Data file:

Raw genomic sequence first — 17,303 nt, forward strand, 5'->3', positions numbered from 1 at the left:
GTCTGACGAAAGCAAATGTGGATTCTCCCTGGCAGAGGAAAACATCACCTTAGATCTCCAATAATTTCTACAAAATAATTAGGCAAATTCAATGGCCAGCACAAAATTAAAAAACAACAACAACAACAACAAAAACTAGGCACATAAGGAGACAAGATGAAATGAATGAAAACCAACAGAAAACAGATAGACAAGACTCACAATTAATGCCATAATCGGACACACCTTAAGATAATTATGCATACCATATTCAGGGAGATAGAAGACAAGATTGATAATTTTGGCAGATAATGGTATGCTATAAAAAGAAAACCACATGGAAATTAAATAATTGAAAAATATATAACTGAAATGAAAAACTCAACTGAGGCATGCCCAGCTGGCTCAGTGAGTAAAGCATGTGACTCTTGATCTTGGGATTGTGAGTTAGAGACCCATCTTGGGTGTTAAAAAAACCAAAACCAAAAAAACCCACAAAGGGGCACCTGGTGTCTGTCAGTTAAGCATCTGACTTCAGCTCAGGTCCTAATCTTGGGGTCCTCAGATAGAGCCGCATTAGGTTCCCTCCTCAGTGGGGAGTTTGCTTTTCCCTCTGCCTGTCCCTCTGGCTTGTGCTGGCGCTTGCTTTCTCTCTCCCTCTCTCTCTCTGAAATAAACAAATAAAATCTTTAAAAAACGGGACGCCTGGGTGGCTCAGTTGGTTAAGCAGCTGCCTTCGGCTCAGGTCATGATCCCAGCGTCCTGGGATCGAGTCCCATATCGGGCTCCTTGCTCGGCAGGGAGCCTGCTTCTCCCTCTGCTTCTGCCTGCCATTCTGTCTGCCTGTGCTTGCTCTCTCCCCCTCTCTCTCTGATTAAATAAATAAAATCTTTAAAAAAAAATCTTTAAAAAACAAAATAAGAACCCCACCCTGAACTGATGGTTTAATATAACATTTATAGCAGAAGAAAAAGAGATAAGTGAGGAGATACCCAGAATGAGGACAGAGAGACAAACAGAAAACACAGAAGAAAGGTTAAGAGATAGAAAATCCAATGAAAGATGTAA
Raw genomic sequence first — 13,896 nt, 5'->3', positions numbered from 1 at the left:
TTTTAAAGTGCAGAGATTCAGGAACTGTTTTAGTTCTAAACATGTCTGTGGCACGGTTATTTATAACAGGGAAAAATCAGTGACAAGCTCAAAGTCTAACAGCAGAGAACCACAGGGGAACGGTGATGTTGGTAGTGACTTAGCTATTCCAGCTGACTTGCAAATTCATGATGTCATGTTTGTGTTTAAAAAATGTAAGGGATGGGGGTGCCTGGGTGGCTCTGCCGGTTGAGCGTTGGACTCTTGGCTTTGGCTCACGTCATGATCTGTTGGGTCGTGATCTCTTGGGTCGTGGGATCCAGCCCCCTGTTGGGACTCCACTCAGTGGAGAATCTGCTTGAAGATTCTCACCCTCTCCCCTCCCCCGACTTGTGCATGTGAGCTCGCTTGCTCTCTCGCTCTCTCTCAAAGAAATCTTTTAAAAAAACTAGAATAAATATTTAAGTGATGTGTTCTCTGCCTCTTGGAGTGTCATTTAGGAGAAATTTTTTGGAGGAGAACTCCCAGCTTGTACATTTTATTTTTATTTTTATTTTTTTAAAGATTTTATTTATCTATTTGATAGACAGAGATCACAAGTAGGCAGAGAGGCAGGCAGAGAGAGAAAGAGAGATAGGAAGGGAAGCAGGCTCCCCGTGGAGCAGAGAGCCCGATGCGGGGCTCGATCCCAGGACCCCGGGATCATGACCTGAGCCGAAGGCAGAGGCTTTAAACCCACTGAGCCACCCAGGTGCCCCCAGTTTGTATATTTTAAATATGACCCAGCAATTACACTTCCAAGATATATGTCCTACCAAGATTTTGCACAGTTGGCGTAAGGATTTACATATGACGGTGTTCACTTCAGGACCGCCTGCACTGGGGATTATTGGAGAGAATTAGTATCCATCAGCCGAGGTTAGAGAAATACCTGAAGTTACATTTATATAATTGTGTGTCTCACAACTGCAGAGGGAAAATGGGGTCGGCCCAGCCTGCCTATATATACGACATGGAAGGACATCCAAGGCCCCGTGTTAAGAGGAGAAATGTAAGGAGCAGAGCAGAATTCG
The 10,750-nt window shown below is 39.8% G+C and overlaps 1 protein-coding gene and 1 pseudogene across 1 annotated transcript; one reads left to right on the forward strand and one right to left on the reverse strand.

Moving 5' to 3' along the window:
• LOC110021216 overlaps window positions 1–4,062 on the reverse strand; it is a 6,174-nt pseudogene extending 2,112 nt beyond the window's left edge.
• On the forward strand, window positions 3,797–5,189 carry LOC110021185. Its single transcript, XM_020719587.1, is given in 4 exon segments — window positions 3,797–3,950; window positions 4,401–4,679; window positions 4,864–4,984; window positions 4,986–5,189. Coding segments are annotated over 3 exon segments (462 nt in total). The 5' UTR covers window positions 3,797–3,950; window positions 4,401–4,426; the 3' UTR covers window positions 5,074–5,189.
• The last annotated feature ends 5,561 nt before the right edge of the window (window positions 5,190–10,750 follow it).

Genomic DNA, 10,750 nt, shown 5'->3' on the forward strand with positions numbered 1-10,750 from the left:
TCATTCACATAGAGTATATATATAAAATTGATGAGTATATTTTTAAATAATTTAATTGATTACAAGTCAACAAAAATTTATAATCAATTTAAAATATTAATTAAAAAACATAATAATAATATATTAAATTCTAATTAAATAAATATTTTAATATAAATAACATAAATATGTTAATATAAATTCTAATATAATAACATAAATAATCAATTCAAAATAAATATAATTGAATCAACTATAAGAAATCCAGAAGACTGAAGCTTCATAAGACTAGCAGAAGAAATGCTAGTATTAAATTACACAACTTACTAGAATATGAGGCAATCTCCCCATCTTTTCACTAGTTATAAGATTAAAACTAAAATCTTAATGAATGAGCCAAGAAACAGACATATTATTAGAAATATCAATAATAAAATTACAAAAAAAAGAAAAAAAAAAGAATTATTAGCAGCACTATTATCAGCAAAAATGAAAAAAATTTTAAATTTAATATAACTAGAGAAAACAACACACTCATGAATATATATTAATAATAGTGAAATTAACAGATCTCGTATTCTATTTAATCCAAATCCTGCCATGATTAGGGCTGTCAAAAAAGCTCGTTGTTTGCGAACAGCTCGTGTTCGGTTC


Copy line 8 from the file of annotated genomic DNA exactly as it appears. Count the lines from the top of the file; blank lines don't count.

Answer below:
• On the forward strand, window positions 3,797–5,189 carry LOC110021185. Its single transcript, XM_020719587.1, is given in 4 exon segments — window positions 3,797–3,950; window positions 4,401–4,679; window positions 4,864–4,984; window positions 4,986–5,189. Coding segments are annotated over 3 exon segments (462 nt in total). The 5' UTR covers window positions 3,797–3,950; window positions 4,401–4,426; the 3' UTR covers window positions 5,074–5,189.